The German Side of Cassino and Monte Cassino in pictures – PART 1
The crew of a Mark V "Panther" tank, presumed in the town of Cassino.
The crew of a Mark V “Panther” tank, presumed in the town of Cassino.
We will be looking at the German side of the battles for Cassino and the abbey on top of Monte Cassino in an amazing collection of German War Photographer images relating to this epic battle.
In February and March of 1944 a bitter fight took place to take the town of Cassino and the abbey at the top of the mountain. Only after the allies launched yet another major offensive on May 22nd 1944 was the abbey taken and the German Front pierced. The road to Rome was finally open and the city fell on June 5th, one day before the allied invasion of Normandy.
All pictures come from the Bundesarchiv / wikimedia:
The Commanders / Prelude to the battle
The commander of Paratrooper regiment 3, Oberst Sebastian Ludwig Heilmann (left). On his right Generalmajor Richard Heidrich commanding the 1st Paratrooper division. They are in charge of defending the town and abbey.
Fieldmarshal Albert Kesselring visits the front at Cassino and talks to an artillery officer who is in charge of providing indirect fire.
A German paratrooper overlooking the valley of Cassino.
A paratrooper looking at the battlefield through a periscope.
German and Italian troops pose in front of a Sturmgeschütz (self propelled gun) in the not yet destroyed town of Cassino.
Near Cassino, a crew of a camouflaged Mark V “Panther” tank load ammunition.
German and Italian soldiers are fed out of the back of a lorry.
German and Italian soldiers talking in a wood near Cassino
The same soldiers as above in a different picture. The town of Cassino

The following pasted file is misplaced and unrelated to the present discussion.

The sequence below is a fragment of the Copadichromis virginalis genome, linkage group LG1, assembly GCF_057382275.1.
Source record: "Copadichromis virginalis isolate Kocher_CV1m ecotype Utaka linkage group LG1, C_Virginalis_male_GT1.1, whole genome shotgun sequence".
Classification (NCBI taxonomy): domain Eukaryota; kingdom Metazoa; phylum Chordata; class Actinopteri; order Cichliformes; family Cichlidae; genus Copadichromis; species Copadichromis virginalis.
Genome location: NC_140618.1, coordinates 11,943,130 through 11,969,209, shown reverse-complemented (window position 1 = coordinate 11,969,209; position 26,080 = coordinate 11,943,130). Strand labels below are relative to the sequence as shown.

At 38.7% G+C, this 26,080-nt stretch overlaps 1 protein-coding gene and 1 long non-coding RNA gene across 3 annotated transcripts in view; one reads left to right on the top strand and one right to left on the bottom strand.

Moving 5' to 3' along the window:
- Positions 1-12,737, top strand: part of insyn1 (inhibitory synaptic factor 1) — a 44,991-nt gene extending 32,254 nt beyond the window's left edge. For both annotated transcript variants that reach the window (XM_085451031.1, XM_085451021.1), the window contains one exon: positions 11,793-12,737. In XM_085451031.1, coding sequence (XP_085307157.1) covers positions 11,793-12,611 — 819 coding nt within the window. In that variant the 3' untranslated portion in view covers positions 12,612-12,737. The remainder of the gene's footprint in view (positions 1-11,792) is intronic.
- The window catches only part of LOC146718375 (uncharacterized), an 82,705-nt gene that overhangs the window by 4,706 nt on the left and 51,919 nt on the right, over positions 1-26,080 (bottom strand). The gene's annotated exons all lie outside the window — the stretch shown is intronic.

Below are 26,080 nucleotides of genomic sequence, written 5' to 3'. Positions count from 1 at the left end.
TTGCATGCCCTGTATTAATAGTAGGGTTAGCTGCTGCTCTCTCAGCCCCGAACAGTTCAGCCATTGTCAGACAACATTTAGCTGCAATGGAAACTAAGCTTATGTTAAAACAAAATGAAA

Destroyed buildings in the town of Cassino.
In the hell of Cassino, German Paratroopers (Fallschirmjäger) fight for every house, street, alley and corner.
German Paratrooper Medics go out in the streets to retrieve wounded soldiers during a 10 minute cease fire.
German paratroopers in a destroyed building in Monte Cassino. Sitting without a hat or helmet is Hauptmann Rudolf Rennecke. On the right a Sturmgeschütz; PK Fs. AOK
Paratroopers in a destroyed building in the town of Cassino, Sturmgeschïtz (tank). Sitting without a hat or helmet is Hauptmann Rudolf Rennecke
German Paratroopers take cover in a building during the fighting.
A German tank recovery crew tries to get a disabled tank moving again.
A German paratrooper puts his MG-42 heavy machine gun on a mount.
German Paratroopers turn every ruin in Cassino into a fortress. Defending it with MG-42 machine guns, mortars and even tanks.
Another picture of the same Machine Gun crew.
German paratroopers in a basement in Cassino.
The German caption states: “a German paratrooper has made his hole into a living-bunker. It’s cramped but warm and cosy. A far better location than being outside on the streets”.
German Paratroopers with a heavy mortar.
Joris Nieuwint is a battlefield guide for the Operation Market Garden area. His primary focus is on the Allied operations from September 17th, 1944 onwards. Having lived in the Market Garden area for 25 years, he has been studying the events for nearly as long. He has a deep understanding of the history and a passion for sharing the stories of the men who are no longer with us.